Linked by Thom Holwerda on Fri 28th Sep 2012 21:51 UTC, submitted by MOS6510
General Development "When I started writing programs in the late 80s it was pretty primitive and required a lot of study and skill. I was a young kid doing this stuff, the adults at that time had it even worse and some of them did start in the punch card era. This was back when programmers really had to earn their keep, and us newer generations are losing appreciation for that. A generation or two ago they may have been been better coders than us. More importantly they were better craftsmen, and we need to think about that." I'm no programmer, but I do understand that the current crop of programmers could learn a whole lot from older generations. I'm not going to burn my fingers on if they were better programmers or not, but I do believe they have a far greater understanding of the actual workings of a computer. Does the average 'app developer' have any clue whatsoever about low-level code, let alone something like assembly?
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Depends on the developer
by jessesmith on Fri 28th Sep 2012 22:35 UTC
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I'm a modern programmer that picked up assembly early on and it has given me a greater appreciation for the workings of higher level languages. Not that everyone needs to do that, but I do think the more familiar a developer is with the lower layers (whether that be OS, CPU, Assembly code, etc) the more likely they are to turn out efficient, well-designed code.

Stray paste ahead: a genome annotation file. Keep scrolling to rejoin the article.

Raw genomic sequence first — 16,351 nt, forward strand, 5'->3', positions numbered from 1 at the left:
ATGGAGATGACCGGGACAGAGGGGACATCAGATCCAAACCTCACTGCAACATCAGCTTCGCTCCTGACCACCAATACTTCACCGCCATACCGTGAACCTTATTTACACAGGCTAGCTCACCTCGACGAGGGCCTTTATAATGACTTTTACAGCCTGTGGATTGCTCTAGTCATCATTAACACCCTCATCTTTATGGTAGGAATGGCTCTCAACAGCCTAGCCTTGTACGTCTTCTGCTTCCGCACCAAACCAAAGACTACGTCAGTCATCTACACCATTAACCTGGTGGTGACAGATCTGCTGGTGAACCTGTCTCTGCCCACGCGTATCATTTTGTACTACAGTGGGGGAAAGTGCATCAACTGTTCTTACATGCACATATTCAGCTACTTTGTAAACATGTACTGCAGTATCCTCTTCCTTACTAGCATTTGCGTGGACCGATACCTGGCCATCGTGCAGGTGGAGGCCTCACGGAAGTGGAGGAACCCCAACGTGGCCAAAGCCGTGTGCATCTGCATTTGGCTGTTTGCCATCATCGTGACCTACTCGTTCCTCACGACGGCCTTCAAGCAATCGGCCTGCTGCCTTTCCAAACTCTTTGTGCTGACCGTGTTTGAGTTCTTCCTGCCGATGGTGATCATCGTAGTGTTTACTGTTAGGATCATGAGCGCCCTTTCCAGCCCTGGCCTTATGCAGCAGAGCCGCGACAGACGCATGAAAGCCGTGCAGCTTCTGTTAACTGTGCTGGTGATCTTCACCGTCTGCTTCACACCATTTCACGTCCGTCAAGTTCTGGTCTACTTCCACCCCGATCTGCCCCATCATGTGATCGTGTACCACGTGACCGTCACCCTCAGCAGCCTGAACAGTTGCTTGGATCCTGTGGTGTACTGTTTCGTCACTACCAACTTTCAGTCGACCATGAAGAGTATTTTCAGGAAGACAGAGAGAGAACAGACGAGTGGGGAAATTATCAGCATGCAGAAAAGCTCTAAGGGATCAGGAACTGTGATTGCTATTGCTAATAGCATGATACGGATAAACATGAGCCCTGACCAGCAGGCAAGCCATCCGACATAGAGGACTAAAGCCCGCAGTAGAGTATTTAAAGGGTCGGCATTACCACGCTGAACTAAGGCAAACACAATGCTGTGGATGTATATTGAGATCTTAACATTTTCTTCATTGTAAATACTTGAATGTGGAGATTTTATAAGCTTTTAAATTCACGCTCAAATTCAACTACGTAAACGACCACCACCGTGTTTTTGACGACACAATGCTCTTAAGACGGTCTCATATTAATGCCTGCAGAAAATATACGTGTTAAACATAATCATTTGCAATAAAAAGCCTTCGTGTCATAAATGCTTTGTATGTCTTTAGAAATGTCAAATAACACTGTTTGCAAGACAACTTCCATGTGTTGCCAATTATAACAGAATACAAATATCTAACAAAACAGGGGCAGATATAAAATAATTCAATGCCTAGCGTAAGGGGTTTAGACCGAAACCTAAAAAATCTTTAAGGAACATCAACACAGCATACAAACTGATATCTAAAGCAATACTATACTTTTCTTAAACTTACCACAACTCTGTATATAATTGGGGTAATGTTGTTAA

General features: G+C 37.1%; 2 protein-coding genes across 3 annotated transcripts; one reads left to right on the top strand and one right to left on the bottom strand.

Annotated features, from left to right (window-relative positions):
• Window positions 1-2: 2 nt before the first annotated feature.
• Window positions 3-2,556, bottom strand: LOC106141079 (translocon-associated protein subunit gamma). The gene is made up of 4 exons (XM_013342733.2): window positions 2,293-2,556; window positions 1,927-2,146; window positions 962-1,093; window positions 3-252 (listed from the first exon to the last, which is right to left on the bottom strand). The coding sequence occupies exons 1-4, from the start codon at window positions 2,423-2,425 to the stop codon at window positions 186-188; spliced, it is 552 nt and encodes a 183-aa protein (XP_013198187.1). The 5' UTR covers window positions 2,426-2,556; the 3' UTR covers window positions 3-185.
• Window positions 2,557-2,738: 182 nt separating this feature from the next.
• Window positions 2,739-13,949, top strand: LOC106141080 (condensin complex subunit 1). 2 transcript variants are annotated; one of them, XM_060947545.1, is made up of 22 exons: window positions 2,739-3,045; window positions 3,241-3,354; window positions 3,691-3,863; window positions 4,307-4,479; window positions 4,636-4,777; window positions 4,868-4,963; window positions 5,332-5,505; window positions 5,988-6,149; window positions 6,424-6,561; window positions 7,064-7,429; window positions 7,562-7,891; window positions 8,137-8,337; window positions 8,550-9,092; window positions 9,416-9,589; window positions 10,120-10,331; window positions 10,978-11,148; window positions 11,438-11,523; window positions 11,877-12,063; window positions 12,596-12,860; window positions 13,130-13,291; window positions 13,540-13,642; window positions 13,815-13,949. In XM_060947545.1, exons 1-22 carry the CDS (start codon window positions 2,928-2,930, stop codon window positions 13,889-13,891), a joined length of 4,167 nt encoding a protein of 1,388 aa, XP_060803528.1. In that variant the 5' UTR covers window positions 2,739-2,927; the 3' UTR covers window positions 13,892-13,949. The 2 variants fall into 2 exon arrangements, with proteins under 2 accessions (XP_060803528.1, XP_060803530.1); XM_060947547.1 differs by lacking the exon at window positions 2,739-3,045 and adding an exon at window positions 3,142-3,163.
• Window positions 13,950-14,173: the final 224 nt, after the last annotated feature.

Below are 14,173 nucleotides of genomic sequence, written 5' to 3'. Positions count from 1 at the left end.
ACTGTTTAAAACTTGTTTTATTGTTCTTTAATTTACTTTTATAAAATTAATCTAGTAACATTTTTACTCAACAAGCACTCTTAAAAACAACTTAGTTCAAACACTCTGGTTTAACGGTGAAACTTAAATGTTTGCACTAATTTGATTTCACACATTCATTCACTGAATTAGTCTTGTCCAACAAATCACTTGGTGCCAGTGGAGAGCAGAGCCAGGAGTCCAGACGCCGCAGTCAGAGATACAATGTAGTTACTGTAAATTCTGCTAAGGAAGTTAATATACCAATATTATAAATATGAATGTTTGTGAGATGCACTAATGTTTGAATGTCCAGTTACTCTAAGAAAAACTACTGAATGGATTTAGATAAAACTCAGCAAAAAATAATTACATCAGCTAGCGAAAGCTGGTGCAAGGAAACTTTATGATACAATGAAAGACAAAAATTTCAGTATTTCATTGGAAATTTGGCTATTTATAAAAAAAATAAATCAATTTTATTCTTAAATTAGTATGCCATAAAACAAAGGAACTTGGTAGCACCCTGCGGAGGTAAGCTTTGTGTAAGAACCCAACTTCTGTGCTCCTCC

On the other hand, I know programmers who have been in the field for decades who are terrible developers who like to just go wading into the middle of a pile of code, deleting and copy/pasting stuff without any idea of what the code does or why it works the way it does.

Short version: Being a good developer isn't a generational thing, it's a combination of experience, education and attitude.

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